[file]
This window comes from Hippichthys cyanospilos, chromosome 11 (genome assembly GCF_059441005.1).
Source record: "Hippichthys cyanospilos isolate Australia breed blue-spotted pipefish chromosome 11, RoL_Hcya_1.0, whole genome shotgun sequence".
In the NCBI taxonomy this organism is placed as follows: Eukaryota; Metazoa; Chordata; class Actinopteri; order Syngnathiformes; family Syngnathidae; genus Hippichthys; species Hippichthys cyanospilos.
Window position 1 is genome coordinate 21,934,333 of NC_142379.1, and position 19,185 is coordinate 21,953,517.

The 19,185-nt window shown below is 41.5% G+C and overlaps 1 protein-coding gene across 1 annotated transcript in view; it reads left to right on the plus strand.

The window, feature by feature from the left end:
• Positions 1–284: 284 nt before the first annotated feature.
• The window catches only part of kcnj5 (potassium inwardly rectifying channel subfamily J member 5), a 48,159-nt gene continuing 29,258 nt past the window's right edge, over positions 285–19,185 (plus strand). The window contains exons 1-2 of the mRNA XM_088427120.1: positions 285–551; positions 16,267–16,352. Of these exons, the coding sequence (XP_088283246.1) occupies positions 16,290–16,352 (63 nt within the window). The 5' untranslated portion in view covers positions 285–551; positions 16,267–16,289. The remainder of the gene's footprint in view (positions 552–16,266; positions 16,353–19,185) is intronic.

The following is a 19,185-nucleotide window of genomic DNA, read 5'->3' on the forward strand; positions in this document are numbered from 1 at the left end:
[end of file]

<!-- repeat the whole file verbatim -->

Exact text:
This window comes from Hippichthys cyanospilos, chromosome 11 (genome assembly GCF_059441005.1).
Source record: "Hippichthys cyanospilos isolate Australia breed blue-spotted pipefish chromosome 11, RoL_Hcya_1.0, whole genome shotgun sequence".
In the NCBI taxonomy this organism is placed as follows: Eukaryota; Metazoa; Chordata; class Actinopteri; order Syngnathiformes; family Syngnathidae; genus Hippichthys; species Hippichthys cyanospilos.
Window position 1 is genome coordinate 21,934,333 of NC_142379.1, and position 19,185 is coordinate 21,953,517.

The 19,185-nt window shown below is 41.5% G+C and overlaps 1 protein-coding gene across 1 annotated transcript in view; it reads left to right on the plus strand.

The window, feature by feature from the left end:
• Positions 1–284: 284 nt before the first annotated feature.
• The window catches only part of kcnj5 (potassium inwardly rectifying channel subfamily J member 5), a 48,159-nt gene continuing 29,258 nt past the window's right edge, over positions 285–19,185 (plus strand). The window contains exons 1-2 of the mRNA XM_088427120.1: positions 285–551; positions 16,267–16,352. Of these exons, the coding sequence (XP_088283246.1) occupies positions 16,290–16,352 (63 nt within the window). The 5' untranslated portion in view covers positions 285–551; positions 16,267–16,289. The remainder of the gene's footprint in view (positions 552–16,266; positions 16,353–19,185) is intronic.

The following is a 19,185-nucleotide window of genomic DNA, read 5'->3' on the forward strand; positions in this document are numbered from 1 at the left end: